I Hear No Bugles
Author: Robert Winston Mercy
Publisher: Lulu.com (2008)
Binding: Paperback, 436 pages
The central theme is Robert's war experiences as a platoon Sergeant of an all-Korean infantry assault unit within an American rifle company; and how a lifetime of absorbed film propaganda and an idealistic quest for honor and meaning plays out against the illusion-shattering reality experienced during 8 major campaigns. The author's twin brother served with him. Collectively they earned 1 Silver Star, 2 Bronze Stars, 4 Purple Hearts and a Presidential Unit Citation for leading a bayonet charge. This is the only known recorded account by a frontline infantrymen who fought in the first hectic year of the Korean War. 106 photos, 7 maps, 18 documents.
I Hear No Bugles is the author’s accounts of his experiences in the US Army during the Korean War. The book includes a short perspective of the author’s earlier years and his time in the army leading up to the Korean conflict, but really gets moving when he is thrust into the Korean war just days after the North invades. The author’s first hand stories of the bravery, cowardice, callousness and sufferings of the American and Republic of Korea troops throughout the conflict are fascinating. The author was there as the North Korean troops pushed the allies back to Pusan. He was there when the allies pushed the North Koreans back to the Chinese border, and he was there to face the massive onslaught of the Chinese that pushed the allies back to the 38th parallel. I can’t imagine fighting a war in such harsh winter conditions and against an enemy that appears to have an unending number of troops to throw at you. Yet the author lived through it, alongside his twin brother who served with him, and has now told his story in this fascinating book.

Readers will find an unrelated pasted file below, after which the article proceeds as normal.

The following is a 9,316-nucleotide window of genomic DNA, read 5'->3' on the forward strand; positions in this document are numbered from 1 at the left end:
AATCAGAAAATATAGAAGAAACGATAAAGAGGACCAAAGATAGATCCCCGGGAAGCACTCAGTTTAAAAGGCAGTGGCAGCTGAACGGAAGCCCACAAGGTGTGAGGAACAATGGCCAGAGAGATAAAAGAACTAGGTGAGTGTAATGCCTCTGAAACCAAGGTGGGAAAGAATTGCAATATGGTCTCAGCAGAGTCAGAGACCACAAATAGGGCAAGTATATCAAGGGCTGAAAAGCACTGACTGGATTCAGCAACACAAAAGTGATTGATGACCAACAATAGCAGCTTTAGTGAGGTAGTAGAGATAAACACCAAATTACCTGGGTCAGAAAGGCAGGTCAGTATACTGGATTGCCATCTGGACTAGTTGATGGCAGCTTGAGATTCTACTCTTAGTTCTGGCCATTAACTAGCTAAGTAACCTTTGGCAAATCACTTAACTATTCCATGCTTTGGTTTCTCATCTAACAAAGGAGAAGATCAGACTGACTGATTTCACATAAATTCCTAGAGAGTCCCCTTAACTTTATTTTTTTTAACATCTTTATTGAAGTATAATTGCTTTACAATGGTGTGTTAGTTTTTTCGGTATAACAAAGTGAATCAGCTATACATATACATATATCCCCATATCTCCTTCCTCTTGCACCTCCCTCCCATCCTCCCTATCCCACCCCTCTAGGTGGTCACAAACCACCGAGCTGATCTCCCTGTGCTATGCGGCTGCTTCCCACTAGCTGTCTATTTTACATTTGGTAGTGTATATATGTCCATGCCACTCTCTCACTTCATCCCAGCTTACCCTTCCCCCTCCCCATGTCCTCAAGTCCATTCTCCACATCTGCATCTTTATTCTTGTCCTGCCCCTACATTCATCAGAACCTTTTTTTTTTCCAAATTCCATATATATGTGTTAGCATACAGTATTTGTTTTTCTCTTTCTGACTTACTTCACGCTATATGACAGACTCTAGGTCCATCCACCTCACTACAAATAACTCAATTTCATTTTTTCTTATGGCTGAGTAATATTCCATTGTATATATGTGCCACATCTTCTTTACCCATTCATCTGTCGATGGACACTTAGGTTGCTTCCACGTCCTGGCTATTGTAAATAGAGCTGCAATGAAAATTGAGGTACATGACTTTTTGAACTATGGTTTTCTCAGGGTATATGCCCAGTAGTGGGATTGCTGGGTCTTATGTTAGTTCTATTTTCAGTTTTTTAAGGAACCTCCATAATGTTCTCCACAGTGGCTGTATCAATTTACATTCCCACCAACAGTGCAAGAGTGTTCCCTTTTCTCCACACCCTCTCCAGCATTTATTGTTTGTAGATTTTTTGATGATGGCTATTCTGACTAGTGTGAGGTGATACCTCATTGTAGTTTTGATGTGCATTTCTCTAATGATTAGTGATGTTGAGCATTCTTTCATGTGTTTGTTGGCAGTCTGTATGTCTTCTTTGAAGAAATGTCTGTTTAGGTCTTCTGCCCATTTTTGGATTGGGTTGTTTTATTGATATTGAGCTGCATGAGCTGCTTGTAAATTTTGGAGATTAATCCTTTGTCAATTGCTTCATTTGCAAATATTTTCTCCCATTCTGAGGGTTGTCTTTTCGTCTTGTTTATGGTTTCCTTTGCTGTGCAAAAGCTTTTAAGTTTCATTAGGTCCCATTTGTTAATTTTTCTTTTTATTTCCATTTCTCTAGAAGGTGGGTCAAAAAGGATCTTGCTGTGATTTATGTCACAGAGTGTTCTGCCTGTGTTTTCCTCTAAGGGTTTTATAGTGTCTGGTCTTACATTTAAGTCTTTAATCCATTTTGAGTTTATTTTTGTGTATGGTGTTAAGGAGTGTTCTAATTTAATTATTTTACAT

This book is very well illustrated with photographs, many taken during the war. I recommend it to anyone who enjoys reading military history and especially to anyone who has a specific interest in the Korean War.
Reviewed by: Bob Doerr (2011)